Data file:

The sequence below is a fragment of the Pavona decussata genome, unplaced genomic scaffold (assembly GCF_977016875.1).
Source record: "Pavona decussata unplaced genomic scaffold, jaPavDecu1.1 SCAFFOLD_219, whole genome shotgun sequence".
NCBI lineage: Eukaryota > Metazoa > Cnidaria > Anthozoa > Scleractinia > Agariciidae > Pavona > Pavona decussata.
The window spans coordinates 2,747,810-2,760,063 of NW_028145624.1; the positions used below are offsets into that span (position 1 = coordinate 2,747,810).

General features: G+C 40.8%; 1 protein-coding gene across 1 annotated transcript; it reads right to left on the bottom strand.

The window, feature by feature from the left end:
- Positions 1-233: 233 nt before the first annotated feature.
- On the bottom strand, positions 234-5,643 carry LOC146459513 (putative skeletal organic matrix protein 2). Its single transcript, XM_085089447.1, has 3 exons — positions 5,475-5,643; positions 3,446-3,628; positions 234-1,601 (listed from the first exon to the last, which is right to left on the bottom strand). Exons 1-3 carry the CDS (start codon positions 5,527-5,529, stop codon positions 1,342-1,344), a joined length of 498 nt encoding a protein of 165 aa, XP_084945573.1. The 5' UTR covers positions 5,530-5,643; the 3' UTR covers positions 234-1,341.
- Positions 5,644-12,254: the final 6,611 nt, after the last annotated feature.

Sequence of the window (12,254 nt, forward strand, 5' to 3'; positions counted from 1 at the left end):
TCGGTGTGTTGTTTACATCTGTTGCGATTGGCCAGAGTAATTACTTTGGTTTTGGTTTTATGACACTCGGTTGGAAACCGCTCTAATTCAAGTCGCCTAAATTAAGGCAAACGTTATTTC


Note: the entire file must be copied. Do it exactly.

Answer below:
The sequence below is a fragment of the Pavona decussata genome, unplaced genomic scaffold (assembly GCF_977016875.1).
Source record: "Pavona decussata unplaced genomic scaffold, jaPavDecu1.1 SCAFFOLD_219, whole genome shotgun sequence".
NCBI lineage: Eukaryota > Metazoa > Cnidaria > Anthozoa > Scleractinia > Agariciidae > Pavona > Pavona decussata.
The window spans coordinates 2,747,810-2,760,063 of NW_028145624.1; the positions used below are offsets into that span (position 1 = coordinate 2,747,810).

General features: G+C 40.8%; 1 protein-coding gene across 1 annotated transcript; it reads right to left on the bottom strand.

The window, feature by feature from the left end:
- Positions 1-233: 233 nt before the first annotated feature.
- On the bottom strand, positions 234-5,643 carry LOC146459513 (putative skeletal organic matrix protein 2). Its single transcript, XM_085089447.1, has 3 exons — positions 5,475-5,643; positions 3,446-3,628; positions 234-1,601 (listed from the first exon to the last, which is right to left on the bottom strand). Exons 1-3 carry the CDS (start codon positions 5,527-5,529, stop codon positions 1,342-1,344), a joined length of 498 nt encoding a protein of 165 aa, XP_084945573.1. The 5' UTR covers positions 5,530-5,643; the 3' UTR covers positions 234-1,341.
- Positions 5,644-12,254: the final 6,611 nt, after the last annotated feature.

Sequence of the window (12,254 nt, forward strand, 5' to 3'; positions counted from 1 at the left end):
TCGGTGTGTTGTTTACATCTGTTGCGATTGGCCAGAGTAATTACTTTGGTTTTGGTTTTATGACACTCGGTTGGAAACCGCTCTAATTCAAGTCGCCTAAATTAAGGCAAACGTTATTTC